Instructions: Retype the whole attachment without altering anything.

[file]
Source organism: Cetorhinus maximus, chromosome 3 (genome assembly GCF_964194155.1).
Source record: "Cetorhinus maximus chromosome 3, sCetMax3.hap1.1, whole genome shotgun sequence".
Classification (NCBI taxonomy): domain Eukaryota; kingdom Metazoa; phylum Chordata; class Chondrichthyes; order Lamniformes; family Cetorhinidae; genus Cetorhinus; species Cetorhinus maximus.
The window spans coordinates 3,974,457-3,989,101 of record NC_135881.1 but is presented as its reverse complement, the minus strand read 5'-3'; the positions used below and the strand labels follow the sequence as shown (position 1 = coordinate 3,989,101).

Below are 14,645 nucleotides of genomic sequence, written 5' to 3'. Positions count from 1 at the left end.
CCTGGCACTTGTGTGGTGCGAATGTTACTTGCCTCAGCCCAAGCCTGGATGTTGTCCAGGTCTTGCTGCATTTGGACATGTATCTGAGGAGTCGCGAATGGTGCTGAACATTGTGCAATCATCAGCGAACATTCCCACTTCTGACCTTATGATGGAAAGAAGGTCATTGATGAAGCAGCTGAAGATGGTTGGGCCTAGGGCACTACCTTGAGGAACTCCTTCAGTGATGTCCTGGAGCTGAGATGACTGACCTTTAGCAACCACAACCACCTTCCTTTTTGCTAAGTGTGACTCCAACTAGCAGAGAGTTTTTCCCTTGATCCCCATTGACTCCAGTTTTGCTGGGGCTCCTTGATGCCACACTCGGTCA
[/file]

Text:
Source organism: Cetorhinus maximus, chromosome 3 (genome assembly GCF_964194155.1).
Source record: "Cetorhinus maximus chromosome 3, sCetMax3.hap1.1, whole genome shotgun sequence".
Classification (NCBI taxonomy): domain Eukaryota; kingdom Metazoa; phylum Chordata; class Chondrichthyes; order Lamniformes; family Cetorhinidae; genus Cetorhinus; species Cetorhinus maximus.
The window spans coordinates 3,974,457-3,989,101 of record NC_135881.1 but is presented as its reverse complement, the minus strand read 5'-3'; the positions used below and the strand labels follow the sequence as shown (position 1 = coordinate 3,989,101).

Below are 14,645 nucleotides of genomic sequence, written 5' to 3'. Positions count from 1 at the left end.
CCTGGCACTTGTGTGGTGCGAATGTTACTTGCCTCAGCCCAAGCCTGGATGTTGTCCAGGTCTTGCTGCATTTGGACATGTATCTGAGGAGTCGCGAATGGTGCTGAACATTGTGCAATCATCAGCGAACATTCCCACTTCTGACCTTATGATGGAAAGAAGGTCATTGATGAAGCAGCTGAAGATGGTTGGGCCTAGGGCACTACCTTGAGGAACTCCTTCAGTGATGTCCTGGAGCTGAGATGACTGACCTTTAGCAACCACAACCACCTTCCTTTTTGCTAAGTGTGACTCCAACTAGCAGAGAGTTTTTCCCTTGATCCCCATTGACTCCAGTTTTGCTGGGGCTCCTTGATGCCACACTCGGTCA